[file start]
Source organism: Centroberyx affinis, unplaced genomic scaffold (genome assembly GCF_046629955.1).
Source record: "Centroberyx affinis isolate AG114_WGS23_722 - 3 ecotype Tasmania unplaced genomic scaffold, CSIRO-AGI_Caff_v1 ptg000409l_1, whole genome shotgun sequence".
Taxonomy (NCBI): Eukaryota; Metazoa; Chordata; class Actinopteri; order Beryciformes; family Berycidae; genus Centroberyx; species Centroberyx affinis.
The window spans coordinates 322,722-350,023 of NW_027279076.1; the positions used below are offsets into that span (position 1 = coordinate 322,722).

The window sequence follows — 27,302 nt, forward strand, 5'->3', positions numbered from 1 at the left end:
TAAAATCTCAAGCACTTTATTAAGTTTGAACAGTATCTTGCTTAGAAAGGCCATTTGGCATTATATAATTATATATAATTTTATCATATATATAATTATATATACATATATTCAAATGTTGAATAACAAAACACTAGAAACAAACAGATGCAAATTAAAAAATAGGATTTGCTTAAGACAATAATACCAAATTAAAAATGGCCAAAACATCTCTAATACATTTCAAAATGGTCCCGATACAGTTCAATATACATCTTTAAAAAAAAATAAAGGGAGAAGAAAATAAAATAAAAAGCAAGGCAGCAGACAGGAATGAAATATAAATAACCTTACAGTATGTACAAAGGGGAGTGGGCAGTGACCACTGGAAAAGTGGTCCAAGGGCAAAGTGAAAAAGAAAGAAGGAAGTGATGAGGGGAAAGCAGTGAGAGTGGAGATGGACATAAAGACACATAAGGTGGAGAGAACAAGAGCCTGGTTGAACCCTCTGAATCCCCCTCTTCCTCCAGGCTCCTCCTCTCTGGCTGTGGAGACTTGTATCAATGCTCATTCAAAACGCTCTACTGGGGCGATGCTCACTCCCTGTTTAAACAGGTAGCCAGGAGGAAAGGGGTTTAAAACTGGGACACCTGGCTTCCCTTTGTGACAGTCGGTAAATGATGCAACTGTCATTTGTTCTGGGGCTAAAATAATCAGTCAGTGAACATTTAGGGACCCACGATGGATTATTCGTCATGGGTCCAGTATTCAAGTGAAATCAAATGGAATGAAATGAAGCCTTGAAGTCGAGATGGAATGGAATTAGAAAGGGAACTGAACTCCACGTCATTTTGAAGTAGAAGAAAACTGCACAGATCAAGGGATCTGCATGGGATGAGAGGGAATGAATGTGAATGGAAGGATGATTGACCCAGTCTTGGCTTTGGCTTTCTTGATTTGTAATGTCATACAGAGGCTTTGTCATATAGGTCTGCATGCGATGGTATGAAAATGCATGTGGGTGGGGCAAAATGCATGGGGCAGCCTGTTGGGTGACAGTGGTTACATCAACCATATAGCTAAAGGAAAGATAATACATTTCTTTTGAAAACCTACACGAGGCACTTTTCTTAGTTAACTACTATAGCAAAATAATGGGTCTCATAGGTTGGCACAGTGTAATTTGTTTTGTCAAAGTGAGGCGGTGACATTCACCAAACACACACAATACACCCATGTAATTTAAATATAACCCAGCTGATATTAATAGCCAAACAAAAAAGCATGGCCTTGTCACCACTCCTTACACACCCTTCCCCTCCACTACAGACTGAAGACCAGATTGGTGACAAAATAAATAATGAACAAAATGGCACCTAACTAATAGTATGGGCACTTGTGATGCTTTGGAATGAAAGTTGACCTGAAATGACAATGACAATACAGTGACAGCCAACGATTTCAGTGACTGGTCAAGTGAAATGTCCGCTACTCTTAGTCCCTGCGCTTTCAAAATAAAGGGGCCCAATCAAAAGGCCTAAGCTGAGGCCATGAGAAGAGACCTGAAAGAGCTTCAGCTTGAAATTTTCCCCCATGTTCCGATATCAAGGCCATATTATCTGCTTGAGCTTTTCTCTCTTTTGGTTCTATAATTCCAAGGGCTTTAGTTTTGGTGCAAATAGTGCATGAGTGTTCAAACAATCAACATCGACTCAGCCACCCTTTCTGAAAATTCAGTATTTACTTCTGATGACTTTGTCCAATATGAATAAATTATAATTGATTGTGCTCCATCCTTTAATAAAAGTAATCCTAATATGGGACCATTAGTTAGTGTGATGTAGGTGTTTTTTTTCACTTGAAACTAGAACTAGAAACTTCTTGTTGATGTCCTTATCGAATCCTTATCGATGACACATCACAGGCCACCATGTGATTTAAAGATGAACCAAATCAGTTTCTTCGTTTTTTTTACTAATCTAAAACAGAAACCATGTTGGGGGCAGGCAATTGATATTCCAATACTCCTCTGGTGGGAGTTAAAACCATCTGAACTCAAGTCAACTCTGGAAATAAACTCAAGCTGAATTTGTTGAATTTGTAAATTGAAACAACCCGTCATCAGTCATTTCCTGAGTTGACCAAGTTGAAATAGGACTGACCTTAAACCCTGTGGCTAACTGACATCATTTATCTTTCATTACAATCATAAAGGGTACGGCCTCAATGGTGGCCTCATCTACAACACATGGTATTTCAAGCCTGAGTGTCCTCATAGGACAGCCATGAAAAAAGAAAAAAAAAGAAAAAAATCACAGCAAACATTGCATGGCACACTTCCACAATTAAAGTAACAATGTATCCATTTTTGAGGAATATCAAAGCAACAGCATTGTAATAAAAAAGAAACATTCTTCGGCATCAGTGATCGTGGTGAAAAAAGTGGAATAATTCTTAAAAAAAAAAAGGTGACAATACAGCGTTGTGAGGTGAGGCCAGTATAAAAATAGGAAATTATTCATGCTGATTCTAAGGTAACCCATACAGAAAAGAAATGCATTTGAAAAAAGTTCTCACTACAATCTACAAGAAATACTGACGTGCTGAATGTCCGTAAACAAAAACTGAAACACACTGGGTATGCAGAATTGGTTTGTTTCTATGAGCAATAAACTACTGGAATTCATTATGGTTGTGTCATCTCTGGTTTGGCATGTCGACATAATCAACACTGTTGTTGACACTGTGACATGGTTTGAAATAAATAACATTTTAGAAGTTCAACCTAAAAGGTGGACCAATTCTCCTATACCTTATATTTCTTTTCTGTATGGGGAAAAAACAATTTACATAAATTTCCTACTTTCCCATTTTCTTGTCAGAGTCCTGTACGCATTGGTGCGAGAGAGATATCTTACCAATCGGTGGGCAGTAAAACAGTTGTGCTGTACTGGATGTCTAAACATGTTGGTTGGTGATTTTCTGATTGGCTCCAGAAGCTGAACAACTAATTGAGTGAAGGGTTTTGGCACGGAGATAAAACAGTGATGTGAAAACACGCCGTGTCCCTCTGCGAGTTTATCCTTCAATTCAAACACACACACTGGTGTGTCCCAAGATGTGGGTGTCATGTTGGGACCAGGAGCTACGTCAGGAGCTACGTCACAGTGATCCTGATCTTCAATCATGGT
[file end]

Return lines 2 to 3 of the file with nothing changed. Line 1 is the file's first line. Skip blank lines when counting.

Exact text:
Source record: "Centroberyx affinis isolate AG114_WGS23_722 - 3 ecotype Tasmania unplaced genomic scaffold, CSIRO-AGI_Caff_v1 ptg000409l_1, whole genome shotgun sequence".
Taxonomy (NCBI): Eukaryota; Metazoa; Chordata; class Actinopteri; order Beryciformes; family Berycidae; genus Centroberyx; species Centroberyx affinis.